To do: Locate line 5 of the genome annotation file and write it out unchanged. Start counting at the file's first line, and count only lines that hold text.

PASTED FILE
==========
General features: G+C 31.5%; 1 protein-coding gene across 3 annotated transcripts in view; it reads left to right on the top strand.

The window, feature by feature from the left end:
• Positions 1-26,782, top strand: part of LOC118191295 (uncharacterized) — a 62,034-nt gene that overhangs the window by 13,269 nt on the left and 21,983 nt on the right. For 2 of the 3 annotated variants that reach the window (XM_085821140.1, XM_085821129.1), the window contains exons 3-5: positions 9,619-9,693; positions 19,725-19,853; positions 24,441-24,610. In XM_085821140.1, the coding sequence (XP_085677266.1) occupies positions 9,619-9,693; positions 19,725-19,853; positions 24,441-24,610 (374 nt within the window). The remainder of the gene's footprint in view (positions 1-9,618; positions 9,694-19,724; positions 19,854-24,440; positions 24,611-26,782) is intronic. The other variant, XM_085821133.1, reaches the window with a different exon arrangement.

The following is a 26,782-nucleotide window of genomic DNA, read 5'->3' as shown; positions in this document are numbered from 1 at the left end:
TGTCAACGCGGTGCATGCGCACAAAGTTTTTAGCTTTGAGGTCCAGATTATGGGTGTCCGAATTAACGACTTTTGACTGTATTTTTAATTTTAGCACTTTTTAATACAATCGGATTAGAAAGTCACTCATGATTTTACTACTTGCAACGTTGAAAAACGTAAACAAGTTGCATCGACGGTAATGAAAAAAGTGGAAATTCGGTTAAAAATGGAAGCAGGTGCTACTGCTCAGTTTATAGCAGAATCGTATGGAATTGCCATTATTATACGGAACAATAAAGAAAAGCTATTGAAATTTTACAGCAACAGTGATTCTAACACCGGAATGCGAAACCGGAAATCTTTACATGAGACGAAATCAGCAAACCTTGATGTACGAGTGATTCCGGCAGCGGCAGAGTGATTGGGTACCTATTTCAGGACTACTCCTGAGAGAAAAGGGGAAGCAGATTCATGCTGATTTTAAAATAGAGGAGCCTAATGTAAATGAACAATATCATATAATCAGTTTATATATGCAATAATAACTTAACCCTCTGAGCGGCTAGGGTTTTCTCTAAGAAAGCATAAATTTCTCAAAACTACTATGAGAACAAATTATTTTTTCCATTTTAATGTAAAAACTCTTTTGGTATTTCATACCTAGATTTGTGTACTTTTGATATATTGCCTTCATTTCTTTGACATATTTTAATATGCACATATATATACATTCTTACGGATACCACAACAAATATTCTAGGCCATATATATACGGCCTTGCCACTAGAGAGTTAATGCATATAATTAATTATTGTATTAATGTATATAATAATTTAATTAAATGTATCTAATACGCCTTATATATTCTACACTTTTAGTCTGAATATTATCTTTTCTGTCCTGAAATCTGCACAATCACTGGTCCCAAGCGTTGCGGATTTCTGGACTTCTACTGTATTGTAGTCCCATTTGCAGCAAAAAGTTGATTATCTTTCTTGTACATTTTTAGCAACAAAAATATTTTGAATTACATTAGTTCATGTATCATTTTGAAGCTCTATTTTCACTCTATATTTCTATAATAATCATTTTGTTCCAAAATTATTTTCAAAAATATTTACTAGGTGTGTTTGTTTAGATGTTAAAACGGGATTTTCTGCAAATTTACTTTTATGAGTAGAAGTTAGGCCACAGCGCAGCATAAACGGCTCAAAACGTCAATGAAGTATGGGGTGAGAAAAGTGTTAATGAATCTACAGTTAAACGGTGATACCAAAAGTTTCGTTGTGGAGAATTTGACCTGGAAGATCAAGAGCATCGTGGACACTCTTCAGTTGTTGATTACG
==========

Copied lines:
TGTCAACGCGGTGCATGCGCACAAAGTTTTTAGCTTTGAGGTCCAGATTATGGGTGTCCGAATTAACGACTTTTGACTGTATTTTTAATTTTAGCACTTTTTAATACAATCGGATTAGAAAGTCACTCATGATTTTACTACTTGCAACGTTGAAAAACGTAAACAAGTTGCATCGACGGTAATGAAAAAAGTGGAAATTCGGTTAAAAATGGAAGCAGGTGCTACTGCTCAGTTTATAGCAGAATCGTATGGAATTGCCATTATTATACGGAACAATAAAGAAAAGCTATTGAAATTTTACAGCAACAGTGATTCTAACACCGGAATGCGAAACCGGAAATCTTTACATGAGACGAAATCAGCAAACCTTGATGTACGAGTGATTCCGGCAGCGGCAGAGTGATTGGGTACCTATTTCAGGACTACTCCTGAGAGAAAAGGGGAAGCAGATTCATGCTGATTTTAAAATAGAGGAGCCTAATGTAAATGAACAATATCATATAATCAGTTTATATATGCAATAATAACTTAACCCTCTGAGCGGCTAGGGTTTTCTCTAAGAAAGCATAAATTTCTCAAAACTACTATGAGAACAAATTATTTTTTCCATTTTAATGTAAAAACTCTTTTGGTATTTCATACCTAGATTTGTGTACTTTTGATATATTGCCTTCATTTCTTTGACATATTTTAATATGCACATATATATACATTCTTACGGATACCACAACAAATATTCTAGGCCATATATATACGGCCTTGCCACTAGAGAGTTAATGCATATAATTAATTATTGTATTAATGTATATAATAATTTAATTAAATGTATCTAATACGCCTTATATATTCTACACTTTTAGTCTGAATATTATCTTTTCTGTCCTGAAATCTGCACAATCACTGGTCCCAAGCGTTGCGGATTTCTGGACTTCTACTGTATTGTAGTCCCATTTGCAGCAAAAAGTTGATTATCTTTCTTGTACATTTTTAGCAACAAAAATATTTTGAATTACATTAGTTCATGTATCATTTTGAAGCTCTATTTTCACTCTATATTTCTATAATAATCATTTTGTTCCAAAATTATTTTCAAAAATATTTACTAGGTGTGTTTGTTTAGATGTTAAAACGGGATTTTCTGCAAATTTACTTTTATGAGTAGAAGTTAGGCCACAGCGCAGCATAAACGGCTCAAAACGTCAATGAAGTATGGGGTGAGAAAAGTGTTAATGAATCTACAGTTAAACGGTGATACCAAAAGTTTCGTTGTGGAGAATTTGACCTGGAAGATCAAGAGCATCGTGGACACTCTTCAGTTGTTGATTACG